Defect #4773

Redmine+Git+PostgresSQL 8.4 fails with linux kernel tree (encoding)

Added by Oren Laadan almost 8 years ago. Updated over 6 years ago.

Status:ClosedStart date:2010-02-09
Priority:NormalDue date:
Assignee:Jean-Philippe Lang% Done:

0%

Category:Database
Target version:0.9.3
Resolution:Fixed Affected version:0.8.6

Description

Hi,

I'm running into an issue similar to Issue #1663.

I also hit it before - see http://www.redmine.org/boards/2/topics/9743.
Now I tried again with recent Redmine, and still no luck.

I want to use redmine for development on the linux kernel git tree.
(this takes the longest time ever... see Issue #4547).

I started with the detault setting of UTF8 for commit messages, but
the import eventually failed because the git tree had a commit with
encoding ISO-8859-1. So I started from scratch, with the ISO-8859-1
settings instead, but this too eventually failed because the git tree
had a commit with a UTF8 encoding.

Catch-22 ?

Is there a quick-and-dirty way to make redmine convert offending
commit messages (e.g. that are not in UTF8 or compliant form) on the
fly and avoid this annoying pitfall ?

Many thanks,

Oren.


About your application's environment
Ruby version 1.8.7 (i486-linux)
RubyGems version 1.3.5
Rack version 1.0
Rails version 2.3.5
Active Record version 2.3.5
Active Resource version 2.3.5
Action Mailer version 2.3.5
Active Support version 2.3.5
Application root /srv/redmine.git
Environment production
Database adapter postgresql
Database schema version 20091227112908

About your Redmine plugins
Redmine Wiki Extensions plugin 0.2.0

git-fast-browse.patch Magnifier (678 Bytes) Toshi MARUYAMA, 2010-03-02 05:30


Related issues

Related to Redmine - Defect #4547: git: Very high CPU usage for a long time with large repos... Closed 2010-01-11
Related to Redmine - Defect #7047: Git adapter very slow when a commit modifies a lot of files New 2010-12-04
Related to Redmine - Feature #3396: Git: use --encoding=UTF-8 in "git log" Closed 2009-05-20
Related to Redmine - Defect #2664: Mercurial: Repository path encoding of non UTF-8 characters Closed 2009-02-04

Associated revisions

Revision 3466
Added by Jean-Philippe Lang almost 8 years ago

Remove invalid utf8 sequences from commit comments and author name (#4773).

Revision 4926
Added by Toshi MARUYAMA over 6 years ago

scm: for log in Ruby 1.9, replace invalid UTF-8 to '?' instead of removing.

Refer r3466 #4773.

Revision 5644
Added by Toshi MARUYAMA over 6 years ago

scm: git: add comments of revision order in fetch_changesets().

Related issues.
#5357, #6013, #7146, #4773, #4547, #1406, #3449, #3567.

History

#1 Updated by Jean-Philippe Lang almost 8 years ago

Is there a proper way to make git output commit messages in a given encoding?

#2 Updated by Oren Laadan almost 8 years ago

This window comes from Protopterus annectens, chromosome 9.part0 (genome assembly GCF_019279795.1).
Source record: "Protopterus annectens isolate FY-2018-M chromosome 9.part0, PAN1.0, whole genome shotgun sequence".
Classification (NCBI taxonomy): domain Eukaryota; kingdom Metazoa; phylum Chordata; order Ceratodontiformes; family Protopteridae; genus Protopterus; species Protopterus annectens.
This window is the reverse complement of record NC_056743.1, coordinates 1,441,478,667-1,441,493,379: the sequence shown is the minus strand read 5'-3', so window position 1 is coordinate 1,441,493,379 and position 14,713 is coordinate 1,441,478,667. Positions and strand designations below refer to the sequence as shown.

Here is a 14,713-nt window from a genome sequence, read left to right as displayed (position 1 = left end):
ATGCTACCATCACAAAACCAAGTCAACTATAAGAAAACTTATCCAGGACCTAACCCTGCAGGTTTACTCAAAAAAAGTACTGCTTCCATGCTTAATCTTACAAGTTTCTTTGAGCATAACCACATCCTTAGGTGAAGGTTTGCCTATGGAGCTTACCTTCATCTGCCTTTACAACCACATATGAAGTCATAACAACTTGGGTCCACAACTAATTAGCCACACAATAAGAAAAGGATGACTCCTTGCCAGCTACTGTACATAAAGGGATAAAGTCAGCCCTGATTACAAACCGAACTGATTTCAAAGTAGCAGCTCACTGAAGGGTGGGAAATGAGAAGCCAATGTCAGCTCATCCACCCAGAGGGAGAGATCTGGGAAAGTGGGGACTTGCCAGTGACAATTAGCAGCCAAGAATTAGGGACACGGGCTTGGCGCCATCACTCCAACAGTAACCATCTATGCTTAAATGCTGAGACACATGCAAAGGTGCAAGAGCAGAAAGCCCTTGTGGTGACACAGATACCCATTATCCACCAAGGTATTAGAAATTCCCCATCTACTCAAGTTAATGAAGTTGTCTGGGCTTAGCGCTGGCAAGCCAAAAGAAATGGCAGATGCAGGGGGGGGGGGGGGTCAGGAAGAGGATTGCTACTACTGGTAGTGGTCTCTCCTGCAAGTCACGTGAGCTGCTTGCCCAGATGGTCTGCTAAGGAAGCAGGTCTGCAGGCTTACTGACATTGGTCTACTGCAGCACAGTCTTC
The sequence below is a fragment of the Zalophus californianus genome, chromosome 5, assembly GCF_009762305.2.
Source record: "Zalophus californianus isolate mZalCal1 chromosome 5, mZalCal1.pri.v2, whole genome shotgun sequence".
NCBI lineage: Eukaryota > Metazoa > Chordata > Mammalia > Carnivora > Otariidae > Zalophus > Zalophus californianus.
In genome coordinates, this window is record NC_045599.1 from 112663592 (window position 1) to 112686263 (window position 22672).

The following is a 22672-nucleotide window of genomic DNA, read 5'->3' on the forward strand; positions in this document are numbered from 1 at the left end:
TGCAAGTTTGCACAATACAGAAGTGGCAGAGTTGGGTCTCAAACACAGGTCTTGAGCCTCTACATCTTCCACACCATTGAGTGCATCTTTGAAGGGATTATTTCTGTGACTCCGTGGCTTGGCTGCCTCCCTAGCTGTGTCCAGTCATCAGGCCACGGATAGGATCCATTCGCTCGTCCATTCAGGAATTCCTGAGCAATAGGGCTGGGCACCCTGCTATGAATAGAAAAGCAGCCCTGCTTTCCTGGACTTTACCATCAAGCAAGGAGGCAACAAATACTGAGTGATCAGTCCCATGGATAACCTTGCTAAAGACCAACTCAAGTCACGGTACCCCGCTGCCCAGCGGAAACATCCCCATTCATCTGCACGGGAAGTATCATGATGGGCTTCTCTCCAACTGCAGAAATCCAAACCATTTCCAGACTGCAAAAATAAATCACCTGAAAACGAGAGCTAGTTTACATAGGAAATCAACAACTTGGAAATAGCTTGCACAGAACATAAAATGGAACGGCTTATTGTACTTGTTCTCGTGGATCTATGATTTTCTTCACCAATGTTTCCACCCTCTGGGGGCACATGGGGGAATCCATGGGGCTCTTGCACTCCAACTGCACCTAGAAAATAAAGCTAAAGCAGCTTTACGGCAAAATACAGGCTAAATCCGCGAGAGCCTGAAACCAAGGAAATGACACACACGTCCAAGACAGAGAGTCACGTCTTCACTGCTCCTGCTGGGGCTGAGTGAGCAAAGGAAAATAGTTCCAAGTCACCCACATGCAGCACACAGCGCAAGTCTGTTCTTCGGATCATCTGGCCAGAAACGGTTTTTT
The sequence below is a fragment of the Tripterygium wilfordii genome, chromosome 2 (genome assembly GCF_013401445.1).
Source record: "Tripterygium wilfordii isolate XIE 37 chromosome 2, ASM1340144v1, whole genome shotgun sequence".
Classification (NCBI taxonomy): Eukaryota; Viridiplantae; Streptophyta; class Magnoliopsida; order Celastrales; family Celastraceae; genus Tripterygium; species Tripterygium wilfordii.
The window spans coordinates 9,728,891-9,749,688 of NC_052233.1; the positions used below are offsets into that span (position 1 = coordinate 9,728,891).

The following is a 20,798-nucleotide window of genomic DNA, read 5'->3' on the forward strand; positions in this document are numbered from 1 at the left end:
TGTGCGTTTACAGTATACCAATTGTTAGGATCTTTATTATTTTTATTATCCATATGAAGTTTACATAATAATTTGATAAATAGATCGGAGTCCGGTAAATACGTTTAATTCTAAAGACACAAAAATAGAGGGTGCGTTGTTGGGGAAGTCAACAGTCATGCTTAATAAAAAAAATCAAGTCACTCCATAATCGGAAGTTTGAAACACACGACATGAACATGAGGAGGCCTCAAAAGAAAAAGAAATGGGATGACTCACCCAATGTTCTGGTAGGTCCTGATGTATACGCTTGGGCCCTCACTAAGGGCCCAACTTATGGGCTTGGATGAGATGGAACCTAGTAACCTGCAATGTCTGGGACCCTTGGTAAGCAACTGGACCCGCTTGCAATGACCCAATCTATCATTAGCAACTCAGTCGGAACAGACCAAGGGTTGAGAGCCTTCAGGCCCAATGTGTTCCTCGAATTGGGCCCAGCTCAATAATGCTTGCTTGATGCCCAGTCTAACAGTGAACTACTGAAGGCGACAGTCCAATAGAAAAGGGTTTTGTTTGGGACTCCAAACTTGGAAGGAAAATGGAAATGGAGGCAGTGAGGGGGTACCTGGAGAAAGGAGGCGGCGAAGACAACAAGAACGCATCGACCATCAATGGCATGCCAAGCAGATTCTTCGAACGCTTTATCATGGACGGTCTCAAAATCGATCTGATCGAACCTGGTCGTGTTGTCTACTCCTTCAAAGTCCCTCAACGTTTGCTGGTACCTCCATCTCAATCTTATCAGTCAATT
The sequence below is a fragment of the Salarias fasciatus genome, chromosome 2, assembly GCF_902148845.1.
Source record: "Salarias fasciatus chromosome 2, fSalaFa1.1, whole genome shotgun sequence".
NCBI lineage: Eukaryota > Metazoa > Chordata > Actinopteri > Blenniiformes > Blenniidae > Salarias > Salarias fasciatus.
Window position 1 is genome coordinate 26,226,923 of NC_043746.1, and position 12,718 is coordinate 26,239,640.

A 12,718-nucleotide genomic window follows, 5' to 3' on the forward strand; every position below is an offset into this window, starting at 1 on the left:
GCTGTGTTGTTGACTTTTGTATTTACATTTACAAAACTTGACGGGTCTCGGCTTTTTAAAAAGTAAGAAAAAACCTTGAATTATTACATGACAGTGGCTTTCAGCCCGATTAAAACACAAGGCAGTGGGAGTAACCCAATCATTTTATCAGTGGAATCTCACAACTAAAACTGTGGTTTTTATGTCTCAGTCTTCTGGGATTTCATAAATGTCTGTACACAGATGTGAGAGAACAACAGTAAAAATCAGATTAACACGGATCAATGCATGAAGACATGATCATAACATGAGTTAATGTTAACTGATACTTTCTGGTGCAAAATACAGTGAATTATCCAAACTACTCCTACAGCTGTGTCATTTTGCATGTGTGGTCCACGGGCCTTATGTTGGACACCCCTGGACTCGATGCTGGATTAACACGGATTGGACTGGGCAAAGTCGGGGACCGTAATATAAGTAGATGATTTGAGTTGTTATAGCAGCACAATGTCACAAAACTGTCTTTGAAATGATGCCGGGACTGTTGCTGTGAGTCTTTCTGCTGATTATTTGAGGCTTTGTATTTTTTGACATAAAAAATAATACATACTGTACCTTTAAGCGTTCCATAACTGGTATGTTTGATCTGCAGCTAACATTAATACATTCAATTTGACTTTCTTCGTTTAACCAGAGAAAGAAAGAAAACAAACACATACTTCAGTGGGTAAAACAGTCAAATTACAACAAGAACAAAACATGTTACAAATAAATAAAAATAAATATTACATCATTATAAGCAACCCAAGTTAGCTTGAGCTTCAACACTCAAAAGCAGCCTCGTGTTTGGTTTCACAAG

The manpage of 'git log' says:

  --encoding[=<encoding>]
        The commit objects record the encoding used for the log message in 
        their encoding header; this option can be used to tell the command
        to re-code the commit log message in the encoding preferred by the
        user. For non plumbing commands this defaults to UTF-8.

However, the discussion adds:

  git-log, git-show, git-blame and friends look at the encoding header of a
  commit object, and try to re-code the log message into UTF-8 unless 
  otherwise specified....

IOW, this only works if the commit message has a header that indicated its
encoding. I manually checked the commit in question and I don't think that
it has one (commit 4d900f9df5f0569c2dc536701e2c11b6d50ebebf of the linux
kernel git repository).

So while you probably want to use "--encoding=XXXX" in the git command as
per the selected DB encoding, it's still not a panacea.

Oren

#3 Updated by Oren Laadan almost 8 years ago

How about using piping the output through iconv(1) like:

   git log ....  | iconv -f UTF8 -c 

Where (from the manpage of iconv):

       -f     Convert characters from encoding.
       -c     Omit invalid characters from output.

And replace UTF8 by the selected encoding, if needed.

Or use the ruby's iconv() function, similarly.

#4 Updated by Jean-Philippe Lang almost 8 years ago

Can you try this patch:

Index: app/models/changeset.rb
===================================================================
--- app/models/changeset.rb    (revision 3404)
+++ app/models/changeset.rb    (working copy)
@@ -180,11 +180,12 @@
     encoding = Setting.commit_logs_encoding.to_s.strip
     unless encoding.blank? || encoding == 'UTF-8'
       begin
-        return Iconv.conv('UTF-8', encoding, str)
+        str = Iconv.conv('UTF-8', encoding, str)
       rescue Iconv::Failure
         # do nothing here
       end
     end
-    str
+    # removes invalid UTF8 sequences
+    Iconv.conv('UTF-8//IGNORE', 'UTF-8', str + '  ')[0..-3]
   end
 end

#5 Updated by Oren Laadan almost 8 years ago

Good news and bad news:

The good news is that the patch works, and the repository import
proceeded beyond the point it had failed before.

The bad news is that it eventually failed anyways -- and this time,
it appears, because the committer (user) name was not in UTF8.

Here is the error message from the log:

ActiveRecord::StatementInvalid (PGError: ERROR:  invalid byte sequence for encoding "UTF8": 0xf66e6967